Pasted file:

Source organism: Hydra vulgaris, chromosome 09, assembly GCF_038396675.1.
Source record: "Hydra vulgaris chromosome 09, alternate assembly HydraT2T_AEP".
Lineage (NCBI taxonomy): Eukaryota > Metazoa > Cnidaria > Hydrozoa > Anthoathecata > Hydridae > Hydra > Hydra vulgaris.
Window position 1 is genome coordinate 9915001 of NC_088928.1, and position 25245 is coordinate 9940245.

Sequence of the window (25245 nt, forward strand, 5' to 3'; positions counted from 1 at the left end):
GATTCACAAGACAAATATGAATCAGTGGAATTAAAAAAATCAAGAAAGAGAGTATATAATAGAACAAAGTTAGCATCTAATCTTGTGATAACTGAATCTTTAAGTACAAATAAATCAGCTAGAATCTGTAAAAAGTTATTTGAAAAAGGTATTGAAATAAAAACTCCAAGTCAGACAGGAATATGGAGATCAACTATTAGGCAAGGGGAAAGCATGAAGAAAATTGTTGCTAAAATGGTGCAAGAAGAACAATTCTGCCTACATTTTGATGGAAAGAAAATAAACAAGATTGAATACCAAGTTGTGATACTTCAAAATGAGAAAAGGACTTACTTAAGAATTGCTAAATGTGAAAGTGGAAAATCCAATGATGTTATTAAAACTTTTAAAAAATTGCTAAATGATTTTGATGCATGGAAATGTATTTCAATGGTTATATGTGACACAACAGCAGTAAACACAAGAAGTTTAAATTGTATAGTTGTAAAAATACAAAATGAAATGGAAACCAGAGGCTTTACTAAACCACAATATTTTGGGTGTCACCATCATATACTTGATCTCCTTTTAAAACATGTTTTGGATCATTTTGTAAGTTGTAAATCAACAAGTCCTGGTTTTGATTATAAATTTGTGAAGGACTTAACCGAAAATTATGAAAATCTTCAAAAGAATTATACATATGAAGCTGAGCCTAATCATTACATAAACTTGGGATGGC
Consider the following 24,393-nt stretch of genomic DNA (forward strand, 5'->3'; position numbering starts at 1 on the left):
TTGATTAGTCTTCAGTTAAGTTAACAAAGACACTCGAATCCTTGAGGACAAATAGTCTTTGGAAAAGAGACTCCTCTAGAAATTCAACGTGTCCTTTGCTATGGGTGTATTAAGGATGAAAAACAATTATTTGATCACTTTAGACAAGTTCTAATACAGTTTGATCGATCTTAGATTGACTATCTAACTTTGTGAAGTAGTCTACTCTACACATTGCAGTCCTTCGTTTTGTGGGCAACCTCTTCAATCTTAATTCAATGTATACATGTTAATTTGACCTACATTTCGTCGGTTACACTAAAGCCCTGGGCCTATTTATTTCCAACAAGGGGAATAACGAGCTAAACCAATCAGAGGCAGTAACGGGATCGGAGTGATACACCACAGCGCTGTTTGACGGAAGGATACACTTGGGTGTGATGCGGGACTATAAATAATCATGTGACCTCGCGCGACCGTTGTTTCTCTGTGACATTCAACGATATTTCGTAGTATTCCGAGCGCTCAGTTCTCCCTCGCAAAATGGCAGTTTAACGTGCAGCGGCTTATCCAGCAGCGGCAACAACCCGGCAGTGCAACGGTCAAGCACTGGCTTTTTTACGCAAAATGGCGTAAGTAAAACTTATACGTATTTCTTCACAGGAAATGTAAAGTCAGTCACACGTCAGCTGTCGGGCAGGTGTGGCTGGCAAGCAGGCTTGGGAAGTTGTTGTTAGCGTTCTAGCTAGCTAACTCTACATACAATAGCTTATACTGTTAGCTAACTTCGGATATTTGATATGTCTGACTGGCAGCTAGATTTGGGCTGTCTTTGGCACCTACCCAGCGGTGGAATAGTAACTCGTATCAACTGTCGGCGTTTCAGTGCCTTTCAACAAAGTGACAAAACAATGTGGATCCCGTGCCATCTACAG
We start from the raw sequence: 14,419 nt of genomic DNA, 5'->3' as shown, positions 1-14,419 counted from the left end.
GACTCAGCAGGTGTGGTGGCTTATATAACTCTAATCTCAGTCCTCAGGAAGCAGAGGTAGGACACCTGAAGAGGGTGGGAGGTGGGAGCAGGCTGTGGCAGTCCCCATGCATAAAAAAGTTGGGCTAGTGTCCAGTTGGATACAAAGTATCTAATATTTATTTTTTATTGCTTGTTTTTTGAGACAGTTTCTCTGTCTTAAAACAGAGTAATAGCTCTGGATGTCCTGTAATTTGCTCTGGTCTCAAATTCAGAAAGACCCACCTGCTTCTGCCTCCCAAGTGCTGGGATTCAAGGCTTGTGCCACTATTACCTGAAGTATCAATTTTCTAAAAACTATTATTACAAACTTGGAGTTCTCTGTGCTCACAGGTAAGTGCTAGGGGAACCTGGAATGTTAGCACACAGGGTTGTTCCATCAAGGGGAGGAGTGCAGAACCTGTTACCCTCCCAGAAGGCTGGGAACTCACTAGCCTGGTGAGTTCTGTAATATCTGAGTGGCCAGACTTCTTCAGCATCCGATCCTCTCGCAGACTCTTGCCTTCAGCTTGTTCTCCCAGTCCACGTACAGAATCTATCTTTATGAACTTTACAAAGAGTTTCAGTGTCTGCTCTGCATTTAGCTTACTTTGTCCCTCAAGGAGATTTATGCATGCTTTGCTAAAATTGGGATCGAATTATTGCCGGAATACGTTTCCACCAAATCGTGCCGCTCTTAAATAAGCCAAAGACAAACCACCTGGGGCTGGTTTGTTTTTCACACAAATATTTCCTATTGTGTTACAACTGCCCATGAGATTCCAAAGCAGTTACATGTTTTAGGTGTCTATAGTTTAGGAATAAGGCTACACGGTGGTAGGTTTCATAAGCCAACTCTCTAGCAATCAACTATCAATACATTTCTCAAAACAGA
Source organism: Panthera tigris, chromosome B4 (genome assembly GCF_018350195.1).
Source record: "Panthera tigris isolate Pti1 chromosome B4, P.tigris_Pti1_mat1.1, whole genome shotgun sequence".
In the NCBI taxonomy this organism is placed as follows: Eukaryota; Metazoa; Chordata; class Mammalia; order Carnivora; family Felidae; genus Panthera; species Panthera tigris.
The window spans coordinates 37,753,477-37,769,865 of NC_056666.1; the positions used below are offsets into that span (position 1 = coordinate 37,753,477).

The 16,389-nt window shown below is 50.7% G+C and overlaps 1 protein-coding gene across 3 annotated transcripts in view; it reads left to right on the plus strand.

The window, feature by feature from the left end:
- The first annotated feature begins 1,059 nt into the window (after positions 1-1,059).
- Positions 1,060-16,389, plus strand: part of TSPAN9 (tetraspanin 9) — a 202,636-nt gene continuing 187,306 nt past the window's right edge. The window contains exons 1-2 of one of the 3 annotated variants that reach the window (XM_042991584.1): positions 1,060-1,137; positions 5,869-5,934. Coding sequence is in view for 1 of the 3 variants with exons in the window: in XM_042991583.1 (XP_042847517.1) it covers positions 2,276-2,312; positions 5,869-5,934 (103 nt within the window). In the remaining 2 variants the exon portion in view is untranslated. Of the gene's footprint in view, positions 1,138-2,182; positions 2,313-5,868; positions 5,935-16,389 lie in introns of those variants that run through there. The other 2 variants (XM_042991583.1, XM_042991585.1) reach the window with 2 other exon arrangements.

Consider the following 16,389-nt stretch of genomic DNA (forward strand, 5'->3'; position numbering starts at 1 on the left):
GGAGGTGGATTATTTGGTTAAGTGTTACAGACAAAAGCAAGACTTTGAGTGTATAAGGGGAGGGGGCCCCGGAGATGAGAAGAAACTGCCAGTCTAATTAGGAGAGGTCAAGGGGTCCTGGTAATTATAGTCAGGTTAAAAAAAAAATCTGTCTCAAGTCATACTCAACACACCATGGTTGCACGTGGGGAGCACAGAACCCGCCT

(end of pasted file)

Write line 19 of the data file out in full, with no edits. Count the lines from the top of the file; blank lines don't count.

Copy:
Consider the following 16,389-nt stretch of genomic DNA (forward strand, 5'->3'; position numbering starts at 1 on the left):